Tetanus Infection

433 Words2 Pages
The sight of a rusty nail popping through your floorboard may spark the question, when was your last tetanus shot? It is also important to ask yourself that question before doing simple activities, like gardening and landscaping. Tetanus is picked up from a crack or puncture in the skin that comes in contact with soil, dust, animal waste, insect bites, or anything else carrying the disease, according to the U.S. National Library of Medicine. A tetanus infection causes painful tightening of the muscles, usually all over the body, leading to "locking" of the jaw and making it impossible to open your mouth or swallow. Symptoms can also include seizures, headaches and fevers. “The potential for infection is high because many people have puncture…show more content…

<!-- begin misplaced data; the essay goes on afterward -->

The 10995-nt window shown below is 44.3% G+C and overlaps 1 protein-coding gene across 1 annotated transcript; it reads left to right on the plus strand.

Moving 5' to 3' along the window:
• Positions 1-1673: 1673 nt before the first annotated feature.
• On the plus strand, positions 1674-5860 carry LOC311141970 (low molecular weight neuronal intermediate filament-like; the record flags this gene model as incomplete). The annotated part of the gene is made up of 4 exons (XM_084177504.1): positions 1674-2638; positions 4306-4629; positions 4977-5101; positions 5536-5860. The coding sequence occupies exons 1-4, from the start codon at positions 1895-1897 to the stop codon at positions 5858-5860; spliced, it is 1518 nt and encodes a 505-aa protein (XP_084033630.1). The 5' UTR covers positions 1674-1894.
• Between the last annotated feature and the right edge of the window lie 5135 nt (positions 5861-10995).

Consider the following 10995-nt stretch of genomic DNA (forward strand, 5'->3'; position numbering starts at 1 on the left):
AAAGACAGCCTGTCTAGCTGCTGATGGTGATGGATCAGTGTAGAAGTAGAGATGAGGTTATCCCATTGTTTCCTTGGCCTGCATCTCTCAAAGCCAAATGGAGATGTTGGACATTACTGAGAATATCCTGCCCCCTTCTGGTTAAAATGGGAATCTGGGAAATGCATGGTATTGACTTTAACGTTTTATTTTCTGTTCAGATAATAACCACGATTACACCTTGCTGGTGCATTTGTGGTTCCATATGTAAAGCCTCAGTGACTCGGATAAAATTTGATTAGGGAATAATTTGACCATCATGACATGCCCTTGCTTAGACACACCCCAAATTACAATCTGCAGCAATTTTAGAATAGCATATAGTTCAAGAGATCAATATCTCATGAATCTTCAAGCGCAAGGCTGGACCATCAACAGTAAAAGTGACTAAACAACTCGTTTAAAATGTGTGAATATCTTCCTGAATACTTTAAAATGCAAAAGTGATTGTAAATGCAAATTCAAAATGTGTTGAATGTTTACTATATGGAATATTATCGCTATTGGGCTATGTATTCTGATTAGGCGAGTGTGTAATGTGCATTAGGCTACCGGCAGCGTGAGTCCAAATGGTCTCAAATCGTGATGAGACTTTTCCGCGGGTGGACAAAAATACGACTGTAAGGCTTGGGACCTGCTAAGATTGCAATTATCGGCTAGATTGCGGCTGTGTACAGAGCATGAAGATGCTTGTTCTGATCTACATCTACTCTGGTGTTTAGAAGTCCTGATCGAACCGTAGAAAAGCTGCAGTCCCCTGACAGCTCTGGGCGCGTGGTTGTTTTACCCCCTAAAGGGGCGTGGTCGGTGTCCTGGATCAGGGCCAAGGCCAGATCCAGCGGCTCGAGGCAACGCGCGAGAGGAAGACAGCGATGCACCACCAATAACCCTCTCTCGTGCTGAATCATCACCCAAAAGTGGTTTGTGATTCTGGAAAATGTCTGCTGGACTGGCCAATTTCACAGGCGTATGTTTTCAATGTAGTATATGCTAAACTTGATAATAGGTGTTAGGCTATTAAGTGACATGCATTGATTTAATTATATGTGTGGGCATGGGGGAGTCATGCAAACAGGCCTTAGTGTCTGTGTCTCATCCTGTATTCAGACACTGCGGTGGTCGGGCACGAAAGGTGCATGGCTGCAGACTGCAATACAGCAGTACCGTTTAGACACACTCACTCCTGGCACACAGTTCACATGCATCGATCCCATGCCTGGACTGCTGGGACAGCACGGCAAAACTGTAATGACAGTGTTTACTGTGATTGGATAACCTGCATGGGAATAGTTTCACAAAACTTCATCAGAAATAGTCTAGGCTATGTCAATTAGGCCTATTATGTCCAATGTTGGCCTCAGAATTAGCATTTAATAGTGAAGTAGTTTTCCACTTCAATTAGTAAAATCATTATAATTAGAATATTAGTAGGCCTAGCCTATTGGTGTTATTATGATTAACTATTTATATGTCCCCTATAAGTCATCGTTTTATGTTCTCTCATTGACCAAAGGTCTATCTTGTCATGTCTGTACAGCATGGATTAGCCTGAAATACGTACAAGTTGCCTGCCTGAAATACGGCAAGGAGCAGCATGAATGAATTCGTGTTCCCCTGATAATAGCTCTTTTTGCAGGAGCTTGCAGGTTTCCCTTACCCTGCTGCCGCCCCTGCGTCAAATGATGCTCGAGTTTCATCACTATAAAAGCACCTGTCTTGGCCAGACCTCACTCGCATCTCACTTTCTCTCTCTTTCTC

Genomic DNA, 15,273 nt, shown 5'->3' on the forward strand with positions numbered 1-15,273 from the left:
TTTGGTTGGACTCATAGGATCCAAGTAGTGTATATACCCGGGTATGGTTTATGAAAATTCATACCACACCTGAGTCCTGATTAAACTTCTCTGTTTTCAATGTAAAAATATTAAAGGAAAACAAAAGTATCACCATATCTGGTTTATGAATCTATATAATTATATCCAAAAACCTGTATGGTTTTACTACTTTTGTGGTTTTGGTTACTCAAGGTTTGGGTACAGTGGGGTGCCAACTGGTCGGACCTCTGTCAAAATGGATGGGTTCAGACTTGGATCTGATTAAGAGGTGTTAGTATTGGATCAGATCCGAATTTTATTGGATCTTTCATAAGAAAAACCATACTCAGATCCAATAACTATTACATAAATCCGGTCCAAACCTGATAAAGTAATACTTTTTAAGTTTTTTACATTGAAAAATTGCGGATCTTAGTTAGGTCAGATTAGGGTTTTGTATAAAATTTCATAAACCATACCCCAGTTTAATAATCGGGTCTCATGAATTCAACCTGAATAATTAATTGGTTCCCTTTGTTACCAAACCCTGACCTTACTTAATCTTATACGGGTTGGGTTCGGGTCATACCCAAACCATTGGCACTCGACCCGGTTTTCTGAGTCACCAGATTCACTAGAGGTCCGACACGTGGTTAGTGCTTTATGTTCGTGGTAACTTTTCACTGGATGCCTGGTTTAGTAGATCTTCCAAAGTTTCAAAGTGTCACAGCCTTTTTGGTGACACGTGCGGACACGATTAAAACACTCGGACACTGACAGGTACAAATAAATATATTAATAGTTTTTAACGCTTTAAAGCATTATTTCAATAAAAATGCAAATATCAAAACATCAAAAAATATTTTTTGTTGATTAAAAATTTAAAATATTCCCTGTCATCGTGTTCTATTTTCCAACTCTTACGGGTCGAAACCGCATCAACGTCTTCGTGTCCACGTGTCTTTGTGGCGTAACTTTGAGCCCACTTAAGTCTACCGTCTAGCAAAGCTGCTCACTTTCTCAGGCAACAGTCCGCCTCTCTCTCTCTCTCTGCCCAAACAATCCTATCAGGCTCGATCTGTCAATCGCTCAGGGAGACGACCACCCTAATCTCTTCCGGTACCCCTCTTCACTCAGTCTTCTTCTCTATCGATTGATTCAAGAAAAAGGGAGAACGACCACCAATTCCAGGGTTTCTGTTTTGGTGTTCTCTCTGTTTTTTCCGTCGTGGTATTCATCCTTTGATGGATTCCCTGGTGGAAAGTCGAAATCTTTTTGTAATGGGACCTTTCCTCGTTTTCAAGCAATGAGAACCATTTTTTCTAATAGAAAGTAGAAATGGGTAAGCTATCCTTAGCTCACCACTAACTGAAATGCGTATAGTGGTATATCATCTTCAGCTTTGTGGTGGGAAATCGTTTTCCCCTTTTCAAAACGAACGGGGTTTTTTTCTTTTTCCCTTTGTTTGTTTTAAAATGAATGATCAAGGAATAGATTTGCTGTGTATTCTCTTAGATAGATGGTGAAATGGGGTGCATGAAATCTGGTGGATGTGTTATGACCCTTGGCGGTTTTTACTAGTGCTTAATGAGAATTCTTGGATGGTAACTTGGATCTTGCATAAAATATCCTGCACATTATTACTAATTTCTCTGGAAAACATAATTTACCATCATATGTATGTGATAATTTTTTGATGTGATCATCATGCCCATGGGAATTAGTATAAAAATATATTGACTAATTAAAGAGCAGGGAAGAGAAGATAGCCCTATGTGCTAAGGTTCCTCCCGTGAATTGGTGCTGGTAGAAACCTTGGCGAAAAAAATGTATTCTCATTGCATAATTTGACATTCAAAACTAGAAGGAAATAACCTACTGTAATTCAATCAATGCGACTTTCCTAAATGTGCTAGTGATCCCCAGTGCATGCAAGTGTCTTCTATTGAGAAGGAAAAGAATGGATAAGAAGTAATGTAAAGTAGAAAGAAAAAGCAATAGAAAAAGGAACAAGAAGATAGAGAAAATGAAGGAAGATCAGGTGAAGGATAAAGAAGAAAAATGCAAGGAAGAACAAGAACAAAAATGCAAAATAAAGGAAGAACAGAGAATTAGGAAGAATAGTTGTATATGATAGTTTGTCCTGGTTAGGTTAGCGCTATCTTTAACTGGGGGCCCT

According to the AAP, a shiny nail is just as likely to give you tetanus as a rusty one. Clostridium tetani are the bacteria to blame for the Tetanus disease. The Encyclopedia of Human Diseases and Conditions states that the infection begins when the bacteria spores become active after moving deep within the body. Once the tetanus spores are active, they begin producing a toxin that attaches to the nerves around the area of the wound. The tetanus toxin spreads to the ends of the nerves of the spinal cord where they meet the muscles, resulting in severe muscle spasms powerful enough to tear muscles apart. Luckily, there is a very effective vaccination widely available in the United States for tetanus that aids in the prevention of this disease. “Tetanus is a disease that is easily preventable with vaccines, and because of the severity of it and potential for severe complications, it is a disease you don 't want to experience,” states Dr. Orwig. “Children are vaccinated for tetanus from two months to five years and again at twelve years old. Adults are given a booster every seven to ten years after

More about Tetanus Infection

Open Document